Car insurance coverage for windshield damage Comprehensive coverage can help pay for the replacement or repair of a damaged windshield, if it is hit by a rock or other object. Integral also helps cover damage from hazards such as fire, theft, falling objects or hail. Most auto insurers cover windshield replacement if you have comprehensive coverage on your policy. In some cases, deductibles do not apply for windshield repairs.
However, if you need to completely replace your windshield, you are likely to be responsible for paying your comprehensive deductible, unless you live in a “zero deductible” status. The comprehensive insurance portion of your car insurance policy generally covers claims for windshield damage. This type of insurance covers damage due to problems such as theft, fire, flood, hail, falling objects (such as a tree branch) and collisions with animals. Comprehensive insurance is optional coverage, but it's usually required if you have an auto loan.
Kentucky and Arizona go beyond windshield replacement and include other items, such as lights and safety glass on your vehicle, under their zero-deductible laws. Yes, you have to pay a deductible for windshield replacement if you use your comprehensive or collision coverage. Luckily, this section will help you learn the basics so you can effectively replace your windshield. After filing the claim, the insurance company will require that the damage be inspected to determine if the windshield should be repaired or replaced.
For example, in Florida, Kentucky, and South Carolina, insurers cannot charge a deductible for windshield repairs or replacement. Contact a glass repair specialist if you have any questions about whether the windshield should be repaired or replaced. The decision between repairing or replacing the windshield depends on several factors, including the dimensions and depth of the damage, the impact on visibility, and the threat it poses to the driver's safety. If you have comprehensive coverage, you must be covered for auto glass repair, including full windshield replacement.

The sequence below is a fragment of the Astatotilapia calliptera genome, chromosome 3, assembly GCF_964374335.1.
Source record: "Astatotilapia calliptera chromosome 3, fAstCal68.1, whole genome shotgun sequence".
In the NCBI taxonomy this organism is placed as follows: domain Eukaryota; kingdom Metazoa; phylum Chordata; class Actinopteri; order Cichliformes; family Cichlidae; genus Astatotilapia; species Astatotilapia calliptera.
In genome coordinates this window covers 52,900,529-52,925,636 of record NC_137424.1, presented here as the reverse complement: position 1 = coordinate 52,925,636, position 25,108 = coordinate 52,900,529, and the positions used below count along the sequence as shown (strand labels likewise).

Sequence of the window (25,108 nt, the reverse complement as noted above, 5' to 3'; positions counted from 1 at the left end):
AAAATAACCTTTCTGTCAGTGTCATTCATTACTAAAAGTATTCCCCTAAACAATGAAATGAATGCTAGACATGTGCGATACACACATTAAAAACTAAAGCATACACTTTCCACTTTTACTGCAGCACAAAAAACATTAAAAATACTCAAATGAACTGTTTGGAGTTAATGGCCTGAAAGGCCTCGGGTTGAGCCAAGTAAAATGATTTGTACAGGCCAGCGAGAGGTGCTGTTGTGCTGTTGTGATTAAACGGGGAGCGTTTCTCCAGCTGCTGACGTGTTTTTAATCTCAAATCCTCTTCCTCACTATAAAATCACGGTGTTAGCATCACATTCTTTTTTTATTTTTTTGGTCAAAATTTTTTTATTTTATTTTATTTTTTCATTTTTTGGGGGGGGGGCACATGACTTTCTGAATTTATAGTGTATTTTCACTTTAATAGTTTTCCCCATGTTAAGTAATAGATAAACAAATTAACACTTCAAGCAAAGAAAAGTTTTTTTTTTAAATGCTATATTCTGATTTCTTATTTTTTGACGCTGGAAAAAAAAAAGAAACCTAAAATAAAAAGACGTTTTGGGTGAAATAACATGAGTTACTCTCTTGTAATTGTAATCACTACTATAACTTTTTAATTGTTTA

In some states, the law says you can get a free windshield replacement as long as you have the necessary comprehensive coverage. In general, it is necessary to replace the windshield if it has a crack larger than a dollar bill or a splinter of more than 25 cents. However, this type of coverage is something that needs to be clarified in case you ever need to replace the windshield. While windshield replacement without a deductible can be offered with comprehensive coverage, it is not a law.
In some states, there are specific laws that regulate whether customers will have to pay their deductible for windshield repairs or replacements. When considering OEM (original equipment manufacturer) windshields are preferable to aftermarket parts, as they are the easiest to use as spare parts, since their moldings and accessories are identical to those of the original product. However, given your insurance company and the state you live in, there may be different average costs to replace the windshield. Elsewhere, you should expect to pay your full deductible for windshield replacement, unless your policy specifies otherwise.